Did you know that the type of delivery influences the baby’s intestinal microbiota? Let’s think about the baby during its formation. After fertilization, it develops in the womb, with the mother’s body delivering nutrients and molecules necessary for each stage. So think that the baby’s intestine develops in this context, with zero contact with the external environment.
The baby’s first contact with the outside world is when he is actually born. More specifically, at the time of leaving the uterus – either by normal delivery or by cesarean delivery. The main difference, for this context, is the PLACE where the baby will have the first contact with the outside world. It turns out that, today, it is already known that this place makes all the difference in the development of the child’s microbiota. We already know today that the uterus is not sterile – therefore, the baby already begins to be colonized by bacteria during pregnancy. It was found, however, that the first contact with the outside world (which is in childbirth) has a direct influence on the composition of the microbiota ahead. This is due to the fact that, without competition – as it is still an almost bacterial environment – these first contact bacteria are strong candidates for adhering to the intestinal epithelium and proliferating there.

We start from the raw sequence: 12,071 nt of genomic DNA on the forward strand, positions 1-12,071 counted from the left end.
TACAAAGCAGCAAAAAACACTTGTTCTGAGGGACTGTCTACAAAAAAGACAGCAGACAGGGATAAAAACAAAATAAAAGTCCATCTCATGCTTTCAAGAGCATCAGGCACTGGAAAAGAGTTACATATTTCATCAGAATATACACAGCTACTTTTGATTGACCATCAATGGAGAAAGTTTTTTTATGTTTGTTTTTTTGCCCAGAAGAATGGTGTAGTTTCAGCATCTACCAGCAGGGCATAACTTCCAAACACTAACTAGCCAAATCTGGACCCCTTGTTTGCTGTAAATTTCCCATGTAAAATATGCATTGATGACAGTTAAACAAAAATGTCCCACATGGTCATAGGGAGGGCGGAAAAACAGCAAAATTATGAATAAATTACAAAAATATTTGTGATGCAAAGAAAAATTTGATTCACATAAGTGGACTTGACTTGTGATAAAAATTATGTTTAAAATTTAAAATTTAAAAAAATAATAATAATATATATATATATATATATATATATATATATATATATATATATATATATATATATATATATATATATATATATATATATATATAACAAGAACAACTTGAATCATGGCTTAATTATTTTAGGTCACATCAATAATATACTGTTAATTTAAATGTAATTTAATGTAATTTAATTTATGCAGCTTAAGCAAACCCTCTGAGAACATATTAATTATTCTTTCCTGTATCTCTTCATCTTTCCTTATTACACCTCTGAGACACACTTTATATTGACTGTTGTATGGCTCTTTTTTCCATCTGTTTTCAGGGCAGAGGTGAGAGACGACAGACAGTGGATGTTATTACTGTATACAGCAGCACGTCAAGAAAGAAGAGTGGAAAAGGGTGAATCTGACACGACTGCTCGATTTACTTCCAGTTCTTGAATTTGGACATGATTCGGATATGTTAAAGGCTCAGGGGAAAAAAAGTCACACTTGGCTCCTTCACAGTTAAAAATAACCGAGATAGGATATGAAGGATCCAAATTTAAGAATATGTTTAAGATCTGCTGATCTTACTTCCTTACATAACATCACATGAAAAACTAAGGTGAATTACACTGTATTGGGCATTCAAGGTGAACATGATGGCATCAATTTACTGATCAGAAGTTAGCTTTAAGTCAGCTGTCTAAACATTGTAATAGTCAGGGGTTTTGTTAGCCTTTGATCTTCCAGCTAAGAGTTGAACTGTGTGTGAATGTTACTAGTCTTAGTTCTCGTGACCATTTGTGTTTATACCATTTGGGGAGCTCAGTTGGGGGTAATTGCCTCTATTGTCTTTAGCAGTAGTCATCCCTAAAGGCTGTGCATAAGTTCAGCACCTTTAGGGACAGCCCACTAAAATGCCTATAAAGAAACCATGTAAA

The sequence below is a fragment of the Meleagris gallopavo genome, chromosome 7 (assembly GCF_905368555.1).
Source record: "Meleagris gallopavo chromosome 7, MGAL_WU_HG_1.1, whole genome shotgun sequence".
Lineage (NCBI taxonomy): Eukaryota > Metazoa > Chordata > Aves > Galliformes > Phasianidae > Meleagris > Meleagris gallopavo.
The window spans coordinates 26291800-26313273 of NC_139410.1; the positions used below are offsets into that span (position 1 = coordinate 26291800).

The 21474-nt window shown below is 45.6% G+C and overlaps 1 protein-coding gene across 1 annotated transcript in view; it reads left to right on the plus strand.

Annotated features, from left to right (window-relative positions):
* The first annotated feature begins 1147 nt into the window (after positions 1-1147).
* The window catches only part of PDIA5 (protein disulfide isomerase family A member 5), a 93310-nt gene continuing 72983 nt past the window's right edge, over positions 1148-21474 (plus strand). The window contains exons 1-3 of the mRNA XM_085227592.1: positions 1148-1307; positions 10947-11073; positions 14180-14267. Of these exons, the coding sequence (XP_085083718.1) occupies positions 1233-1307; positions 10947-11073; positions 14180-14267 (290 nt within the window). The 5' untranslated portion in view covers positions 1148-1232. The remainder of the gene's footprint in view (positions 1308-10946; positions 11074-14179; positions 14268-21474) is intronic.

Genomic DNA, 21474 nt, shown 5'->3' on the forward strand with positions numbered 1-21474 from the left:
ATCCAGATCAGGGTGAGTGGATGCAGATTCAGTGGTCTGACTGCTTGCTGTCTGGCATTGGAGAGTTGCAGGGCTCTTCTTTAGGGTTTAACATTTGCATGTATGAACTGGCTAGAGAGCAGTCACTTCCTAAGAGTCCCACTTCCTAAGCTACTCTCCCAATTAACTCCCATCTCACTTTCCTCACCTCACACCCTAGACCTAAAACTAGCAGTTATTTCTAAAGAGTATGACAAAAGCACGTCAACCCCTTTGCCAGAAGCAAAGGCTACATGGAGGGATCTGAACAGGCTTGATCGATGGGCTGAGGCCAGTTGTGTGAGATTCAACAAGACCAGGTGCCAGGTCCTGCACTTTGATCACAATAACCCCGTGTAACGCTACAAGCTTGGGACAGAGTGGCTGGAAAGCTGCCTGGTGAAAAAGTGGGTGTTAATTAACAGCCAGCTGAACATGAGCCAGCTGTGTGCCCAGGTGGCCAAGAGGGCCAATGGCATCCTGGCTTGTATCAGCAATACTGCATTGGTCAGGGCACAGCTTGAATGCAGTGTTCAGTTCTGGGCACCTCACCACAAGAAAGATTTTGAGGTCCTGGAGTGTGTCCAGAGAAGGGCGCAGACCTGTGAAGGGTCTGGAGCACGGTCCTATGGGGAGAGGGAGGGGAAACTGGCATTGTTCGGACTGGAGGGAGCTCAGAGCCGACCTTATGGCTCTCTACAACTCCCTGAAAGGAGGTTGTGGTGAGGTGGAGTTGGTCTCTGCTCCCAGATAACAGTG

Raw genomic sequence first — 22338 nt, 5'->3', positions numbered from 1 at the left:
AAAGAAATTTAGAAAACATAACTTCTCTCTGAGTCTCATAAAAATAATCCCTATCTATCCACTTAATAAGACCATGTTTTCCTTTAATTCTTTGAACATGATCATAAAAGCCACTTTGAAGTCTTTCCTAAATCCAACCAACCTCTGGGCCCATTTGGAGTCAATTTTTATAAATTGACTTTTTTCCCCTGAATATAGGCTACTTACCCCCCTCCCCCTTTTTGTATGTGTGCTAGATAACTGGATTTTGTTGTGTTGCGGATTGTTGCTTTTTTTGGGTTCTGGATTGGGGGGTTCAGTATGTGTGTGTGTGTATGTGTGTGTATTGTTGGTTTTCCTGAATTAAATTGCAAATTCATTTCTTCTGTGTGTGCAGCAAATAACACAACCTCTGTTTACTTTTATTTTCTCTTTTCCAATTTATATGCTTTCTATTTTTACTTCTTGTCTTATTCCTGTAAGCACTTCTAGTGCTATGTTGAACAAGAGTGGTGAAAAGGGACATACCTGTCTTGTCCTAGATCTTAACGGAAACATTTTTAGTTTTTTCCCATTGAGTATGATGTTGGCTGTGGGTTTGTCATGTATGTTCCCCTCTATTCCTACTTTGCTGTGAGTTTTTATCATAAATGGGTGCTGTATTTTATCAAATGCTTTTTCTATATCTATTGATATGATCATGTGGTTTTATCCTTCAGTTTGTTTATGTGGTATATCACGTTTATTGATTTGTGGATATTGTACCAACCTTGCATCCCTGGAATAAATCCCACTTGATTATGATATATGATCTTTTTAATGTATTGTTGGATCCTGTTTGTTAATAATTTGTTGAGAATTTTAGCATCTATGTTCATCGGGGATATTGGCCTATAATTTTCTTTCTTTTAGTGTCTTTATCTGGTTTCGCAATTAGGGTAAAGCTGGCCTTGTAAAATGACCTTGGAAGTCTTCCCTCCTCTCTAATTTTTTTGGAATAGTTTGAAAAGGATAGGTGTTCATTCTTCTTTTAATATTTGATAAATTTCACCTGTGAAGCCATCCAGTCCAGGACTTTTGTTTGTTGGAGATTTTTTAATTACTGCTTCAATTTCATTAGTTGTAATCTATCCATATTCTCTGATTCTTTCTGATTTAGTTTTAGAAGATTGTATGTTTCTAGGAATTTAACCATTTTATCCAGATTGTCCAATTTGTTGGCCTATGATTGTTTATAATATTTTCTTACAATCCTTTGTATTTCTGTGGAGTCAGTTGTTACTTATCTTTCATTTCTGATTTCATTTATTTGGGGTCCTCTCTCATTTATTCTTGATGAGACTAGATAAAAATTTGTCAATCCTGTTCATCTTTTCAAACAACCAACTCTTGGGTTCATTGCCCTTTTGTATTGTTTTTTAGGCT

And what type of bacteria do babies have contact with during normal delivery and cesarean delivery?
Well, in cesarean delivery the baby has a first contact with the outside world via maternal skin, since in this surgery the baby is removed via the abdomen. When the baby is removed, the skin on the mother’s abdomen will come into contact with the baby’s skin and mouth, which will cause the microbiota’s composition to reflect this. The bacteria associated with the skin, which were present in the microbiota of babies born by cesarean section, are mainly Staphylococcus, Corynebacterium and Propionibacterium. Normal delivery, however, causes the baby to have contact via the mother’s vaginal canal. The vaginal canal has several peculiarities, such as its own pH, secretions and its own microbiota. Studies suggest that the microbiota of babies born by normal birth is high in Lactobacillus, Prevotella or Sneathia, as they are bacteria common to the vaginal canal.
Thus, normal delivery positively impacts the composition of the baby’s microbiota, while cesarean delivery can lead to the formation of an unfavorable microbiota. The solution is to try to leave the cesarean delivery only for its classic indications – risky pregnancy or particularities of the baby’s and mother’s body. If you had a C-section, does that mean your baby is bound to be obese?